Major acquisition! Eaton to acquire Cooper Industries
By Anthony Capkun
May 21, 2012 – Eaton Corp. and electrical equipment supplier Cooper Industries plc have entered into a definitive agreement under which Eaton will acquire Cooper in a transaction that will increase the capabilities and geographic breadth of the combined company’s power management portfolio and electrical business.
“This compelling combination of Eaton’s power distribution and power quality equipment and systems with Cooper’s diversified component brands, global reach and international distribution creates a game changer to serve the electrical industry,” said Alexander M. Cutler, Eaton’s current chair and CEO. “We’re excited about bringing together two great companies to create shareholder value and continue our global growth.”
Founded in 1833, Cooper is a supplier of electrical equipment with a range of electrical products, including electrical protection, power transmission and distribution, lighting and wiring components.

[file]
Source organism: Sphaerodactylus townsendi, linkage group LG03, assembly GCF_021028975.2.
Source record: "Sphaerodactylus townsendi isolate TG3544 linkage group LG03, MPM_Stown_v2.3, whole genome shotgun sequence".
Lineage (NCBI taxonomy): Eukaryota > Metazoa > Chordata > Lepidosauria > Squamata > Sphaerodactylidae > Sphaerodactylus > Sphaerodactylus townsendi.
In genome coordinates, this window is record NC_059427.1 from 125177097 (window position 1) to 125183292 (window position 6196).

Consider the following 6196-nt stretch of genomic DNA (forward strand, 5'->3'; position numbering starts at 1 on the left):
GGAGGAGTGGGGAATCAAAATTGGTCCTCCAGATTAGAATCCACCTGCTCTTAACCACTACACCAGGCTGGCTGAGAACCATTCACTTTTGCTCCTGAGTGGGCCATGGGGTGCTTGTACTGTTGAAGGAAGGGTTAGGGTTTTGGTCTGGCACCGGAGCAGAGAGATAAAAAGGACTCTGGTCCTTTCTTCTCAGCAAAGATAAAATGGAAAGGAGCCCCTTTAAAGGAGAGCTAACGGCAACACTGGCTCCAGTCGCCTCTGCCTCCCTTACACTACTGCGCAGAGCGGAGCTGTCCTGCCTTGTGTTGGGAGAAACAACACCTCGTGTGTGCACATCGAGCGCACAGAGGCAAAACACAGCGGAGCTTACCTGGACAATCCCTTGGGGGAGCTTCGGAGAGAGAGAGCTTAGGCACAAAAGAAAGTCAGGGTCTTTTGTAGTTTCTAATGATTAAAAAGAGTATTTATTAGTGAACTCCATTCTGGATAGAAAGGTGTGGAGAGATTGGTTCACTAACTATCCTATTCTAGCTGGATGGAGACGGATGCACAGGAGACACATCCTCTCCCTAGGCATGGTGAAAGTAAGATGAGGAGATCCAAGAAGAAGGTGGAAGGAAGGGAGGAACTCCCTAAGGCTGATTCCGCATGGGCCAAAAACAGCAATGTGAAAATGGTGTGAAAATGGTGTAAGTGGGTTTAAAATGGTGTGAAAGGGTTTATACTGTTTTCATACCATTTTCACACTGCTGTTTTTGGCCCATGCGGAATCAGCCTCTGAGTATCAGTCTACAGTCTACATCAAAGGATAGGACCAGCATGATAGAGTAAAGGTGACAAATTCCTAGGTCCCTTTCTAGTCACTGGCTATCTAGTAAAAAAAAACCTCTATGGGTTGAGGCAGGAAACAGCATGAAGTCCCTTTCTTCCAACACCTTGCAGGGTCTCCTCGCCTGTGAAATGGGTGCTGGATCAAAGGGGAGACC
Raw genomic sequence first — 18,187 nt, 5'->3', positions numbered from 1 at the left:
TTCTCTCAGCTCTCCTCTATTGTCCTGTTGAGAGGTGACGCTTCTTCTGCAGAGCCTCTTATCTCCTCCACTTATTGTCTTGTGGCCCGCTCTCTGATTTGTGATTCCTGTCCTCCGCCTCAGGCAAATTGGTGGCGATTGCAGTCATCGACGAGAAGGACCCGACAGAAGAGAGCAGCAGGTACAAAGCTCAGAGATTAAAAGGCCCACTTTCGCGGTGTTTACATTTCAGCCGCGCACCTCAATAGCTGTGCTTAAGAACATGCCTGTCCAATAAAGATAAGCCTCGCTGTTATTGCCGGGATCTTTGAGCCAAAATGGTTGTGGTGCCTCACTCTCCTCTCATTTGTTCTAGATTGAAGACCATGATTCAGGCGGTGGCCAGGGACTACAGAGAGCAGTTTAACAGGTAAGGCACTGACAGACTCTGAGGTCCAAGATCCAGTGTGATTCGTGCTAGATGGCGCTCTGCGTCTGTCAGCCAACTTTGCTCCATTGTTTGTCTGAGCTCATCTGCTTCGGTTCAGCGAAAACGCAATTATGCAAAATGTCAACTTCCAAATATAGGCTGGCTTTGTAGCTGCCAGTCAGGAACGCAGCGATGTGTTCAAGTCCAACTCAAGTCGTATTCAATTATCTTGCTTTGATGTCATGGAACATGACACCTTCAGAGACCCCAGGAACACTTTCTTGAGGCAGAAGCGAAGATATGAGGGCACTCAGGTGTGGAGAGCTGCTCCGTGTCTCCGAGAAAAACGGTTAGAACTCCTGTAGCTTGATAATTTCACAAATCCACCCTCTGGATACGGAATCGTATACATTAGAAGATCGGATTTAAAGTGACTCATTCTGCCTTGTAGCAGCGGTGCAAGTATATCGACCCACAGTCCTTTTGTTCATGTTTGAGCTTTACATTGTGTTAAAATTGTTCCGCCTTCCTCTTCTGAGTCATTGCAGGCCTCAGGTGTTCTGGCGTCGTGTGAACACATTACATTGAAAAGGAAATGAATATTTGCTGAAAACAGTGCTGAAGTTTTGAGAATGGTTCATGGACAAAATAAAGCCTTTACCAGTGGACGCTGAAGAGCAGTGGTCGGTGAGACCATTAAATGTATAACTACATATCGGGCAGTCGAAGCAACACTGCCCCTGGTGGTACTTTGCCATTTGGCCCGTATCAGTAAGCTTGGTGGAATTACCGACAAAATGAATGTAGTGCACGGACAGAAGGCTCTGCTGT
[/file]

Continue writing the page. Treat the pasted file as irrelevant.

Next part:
Founded in 1911, Eaton is a power management company; its electrical business is a player in power distribution, power quality, control and automation, power monitoring, and energy management products and services.
At the close of the transaction, which is expected in the second half of 2012, Eaton and Cooper will be combined under a new company incorporated in Ireland, where Cooper is incorporated today. The newly created company—which is expected to be called Eaton Global Corp. Plc, or a variant thereof—will be led by Cutler.
“We are extremely pleased to become part of Eaton’s global electrical business,” said Kirk Hachigian, Cooper CEO. “This combination creates endless opportunities to accelerate growth and serve our global customers through combining technology, distribution, penetrating important vertical industries and entering new emerging markets. The two companies are a perfect fit in every respect.”
The combined company would have had historical 2011 revenues of $21.5 billion and EBITDA of $3.1 billion.
Photo: Eaton operations technician Juan Cruz and Kim Wagner get a low-voltage power circuit breaker ready to ship to a customer. Photo © Eaton.